这些信息显示,在工作中增加机器人或电脑程序的使用降低了对中级技能或重复性工作任务(例如操作装配线)的需求。但是它提升了对低级和高技能工作的需求。

However, the OECD data showed employment conditions remained almost unchanged for Japan for the period from 2002 to 2014.

然而,经合组织数据显示,2002年到2014年期间,日本的就业情况几乎没有发生变化。

That means companies in Japan were not trying as hard as those in the U.S. to replace humans with robots. Clerical workers, for example, were keeping their jobs although computers might do their jobs better.

这意味着日本企业并没有像美国一样竭力用机器人取代人工。例如,文职人员保住了他们的工作,虽然电脑可以更好地完成他们的工作。

Another example is how Japanese society has so far preferred to keep taxis instead of shifting to online ride services.

另一个例子是,日本社会迄今为止更倾向于继续乘坐出租车,而不是转向网上叫车服务。

A “reflective stage”

“反思阶段”

But, machines have increasingly replaced people in Japan. Iwamoto says the country now has entered a “reflective stage.” He says people are actually interested in having “human harmony with machines.”

但是在日本,机器越来越多地取代人类。Iwamoto表示,该国目前已经进入了反思阶段。他说,人们实际上是对“人类和机器和谐共处”感兴趣。

“Some tasks may be better performed by people, after all,” said Iwamoto.

Iwamoto表示:“毕竟有些工作可能由人类来做会更好。”

Kiyoshi Sakai also is an Asahi employee. He has worked at the company for 29 years. He said that in the past can caps were put into machines by hand. This was a repetitive task that was hard on the body and the mind.

Kiyoshi Sakai也是朝日啤酒的一名员工。他在该公司已经工作了29年。他说,以前啤酒罐的瓶盖(拉环)是用手工装入机器。这是一项身心俱疲的重复性工作。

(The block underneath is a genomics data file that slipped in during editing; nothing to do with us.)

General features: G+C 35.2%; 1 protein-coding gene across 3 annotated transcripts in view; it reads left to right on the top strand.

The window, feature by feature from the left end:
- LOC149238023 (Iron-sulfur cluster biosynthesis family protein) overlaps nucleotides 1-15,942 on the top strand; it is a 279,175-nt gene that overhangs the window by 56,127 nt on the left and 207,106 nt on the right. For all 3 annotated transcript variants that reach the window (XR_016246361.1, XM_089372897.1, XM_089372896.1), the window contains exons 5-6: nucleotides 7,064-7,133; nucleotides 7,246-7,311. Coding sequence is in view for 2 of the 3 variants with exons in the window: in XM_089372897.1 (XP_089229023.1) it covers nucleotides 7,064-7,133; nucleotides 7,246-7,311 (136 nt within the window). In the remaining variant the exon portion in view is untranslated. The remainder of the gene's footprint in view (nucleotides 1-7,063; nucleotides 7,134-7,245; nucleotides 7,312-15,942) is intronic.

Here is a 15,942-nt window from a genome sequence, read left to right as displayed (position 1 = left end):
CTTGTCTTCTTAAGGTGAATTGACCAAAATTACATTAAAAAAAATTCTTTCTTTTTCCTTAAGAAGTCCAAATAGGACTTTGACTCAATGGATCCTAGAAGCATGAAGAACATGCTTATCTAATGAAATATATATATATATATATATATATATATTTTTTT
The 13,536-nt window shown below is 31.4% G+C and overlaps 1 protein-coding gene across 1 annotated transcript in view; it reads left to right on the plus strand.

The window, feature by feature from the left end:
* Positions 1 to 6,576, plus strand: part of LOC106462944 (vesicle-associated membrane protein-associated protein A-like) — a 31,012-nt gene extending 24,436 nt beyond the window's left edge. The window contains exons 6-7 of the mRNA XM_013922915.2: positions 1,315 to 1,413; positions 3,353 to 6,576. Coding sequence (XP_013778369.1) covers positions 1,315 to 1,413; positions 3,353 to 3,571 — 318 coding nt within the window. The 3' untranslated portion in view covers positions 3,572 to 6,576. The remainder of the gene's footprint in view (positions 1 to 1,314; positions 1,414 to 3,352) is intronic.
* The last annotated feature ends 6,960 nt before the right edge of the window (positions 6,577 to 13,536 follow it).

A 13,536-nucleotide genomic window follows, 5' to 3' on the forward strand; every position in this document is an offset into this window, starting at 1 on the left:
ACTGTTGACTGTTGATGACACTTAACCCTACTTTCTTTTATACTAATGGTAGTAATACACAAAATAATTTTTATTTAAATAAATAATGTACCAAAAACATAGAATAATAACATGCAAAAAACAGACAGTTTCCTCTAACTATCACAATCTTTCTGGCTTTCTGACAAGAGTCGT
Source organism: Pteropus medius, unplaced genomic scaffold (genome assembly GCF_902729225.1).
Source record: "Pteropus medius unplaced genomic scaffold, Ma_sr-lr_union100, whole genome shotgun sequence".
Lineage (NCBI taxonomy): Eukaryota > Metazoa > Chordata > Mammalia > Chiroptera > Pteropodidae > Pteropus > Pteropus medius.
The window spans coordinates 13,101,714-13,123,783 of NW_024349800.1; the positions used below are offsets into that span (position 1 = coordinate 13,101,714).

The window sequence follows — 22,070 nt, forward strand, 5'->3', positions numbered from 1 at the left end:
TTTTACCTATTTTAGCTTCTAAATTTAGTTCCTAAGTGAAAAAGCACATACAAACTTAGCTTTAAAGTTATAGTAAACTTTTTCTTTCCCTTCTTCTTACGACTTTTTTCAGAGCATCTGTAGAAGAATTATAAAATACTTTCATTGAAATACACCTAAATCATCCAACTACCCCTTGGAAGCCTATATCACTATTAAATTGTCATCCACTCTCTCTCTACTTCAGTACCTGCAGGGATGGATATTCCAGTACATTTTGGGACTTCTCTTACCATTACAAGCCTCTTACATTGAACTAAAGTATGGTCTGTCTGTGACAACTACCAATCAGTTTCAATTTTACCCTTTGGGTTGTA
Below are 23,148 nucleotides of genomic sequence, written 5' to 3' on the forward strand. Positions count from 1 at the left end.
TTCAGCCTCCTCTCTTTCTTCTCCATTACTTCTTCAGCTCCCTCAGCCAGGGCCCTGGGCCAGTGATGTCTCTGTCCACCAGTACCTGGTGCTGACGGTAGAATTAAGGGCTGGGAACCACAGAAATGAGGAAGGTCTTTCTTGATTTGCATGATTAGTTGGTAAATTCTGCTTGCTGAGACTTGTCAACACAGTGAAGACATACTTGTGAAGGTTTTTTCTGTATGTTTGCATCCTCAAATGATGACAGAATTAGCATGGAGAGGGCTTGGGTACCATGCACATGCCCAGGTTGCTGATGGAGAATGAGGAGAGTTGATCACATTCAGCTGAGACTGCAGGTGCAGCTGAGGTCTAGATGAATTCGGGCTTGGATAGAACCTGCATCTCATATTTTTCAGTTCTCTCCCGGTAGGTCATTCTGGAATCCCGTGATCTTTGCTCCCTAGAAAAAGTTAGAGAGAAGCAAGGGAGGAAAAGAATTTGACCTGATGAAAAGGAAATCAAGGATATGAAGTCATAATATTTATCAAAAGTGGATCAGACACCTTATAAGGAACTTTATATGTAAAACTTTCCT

Now, machines have replaced many of those jobs, and he is grateful for the changes to his work life. Machines at the plant have become more than 50 percent smaller over the years. They are faster and more precise than 30 years ago.

现在,机器已经取代了很多这类工作,他也对自己工作期的变化感激不尽。多年来,该工厂的机器已经缩小了50%,它们比30年前更快更准确。

He said in the past, things used to go wrong all the time and people had to check the machines every 10 to 15 minutes. Now, problems with machines are so rare that people do not need to worry.

他说,过去会不停出现问题,人们不得不每10到15分钟检查一次机器。现在,机器很少出问题,人们不用再为此担心。

Like many workers in Japan, Sakai is not worried about his job disappearing. After people no longer needed to work on assembly lines, his position was upgraded to the general affairs section, a common administrative department in Japanese companies.

像日本很多工人一样,Sakai也不担心他的工作会消失。人们不再需要在生产线上工作之后,他的职位升级到了总务科,这是日本企业的普通行政部门。

“I remember the work being so hard. But when I think back, and it was all about delivering great beer to everyone, it makes me so proud,” said Sakai, who drinks beer every day.

每天都喝啤酒的Sakai表示:“我记得这项工作很辛苦,但是回想起来,这是在为大家提供好喝的啤酒,这让我很自豪。”

“I have no regrets. This is a stable job.”

“我没什么遗憾,这是一项稳定的工作。”

I’m Phil Dierking. And I'm Alice Bryant.

Words in This Story

manager -n. someone who is in charge of a business, department, etc.

assembly lines –n. a series of workers and machines in a factory by which a succession of identical items is progressively assembled.

automate –v. to run or operate (something, such as a factory or system) by using machines, computers, etc., instead of people to do the work

can –n. a closed metal container that is usually shaped like a cylinder and that holds food or drink

cap –v. to cover the top or end of

clerical –adj. of or relating to a clerk or office worker

precise –adj. very accurate and exact

stable –adj. in a good state or condition that is not easily changed or likely to change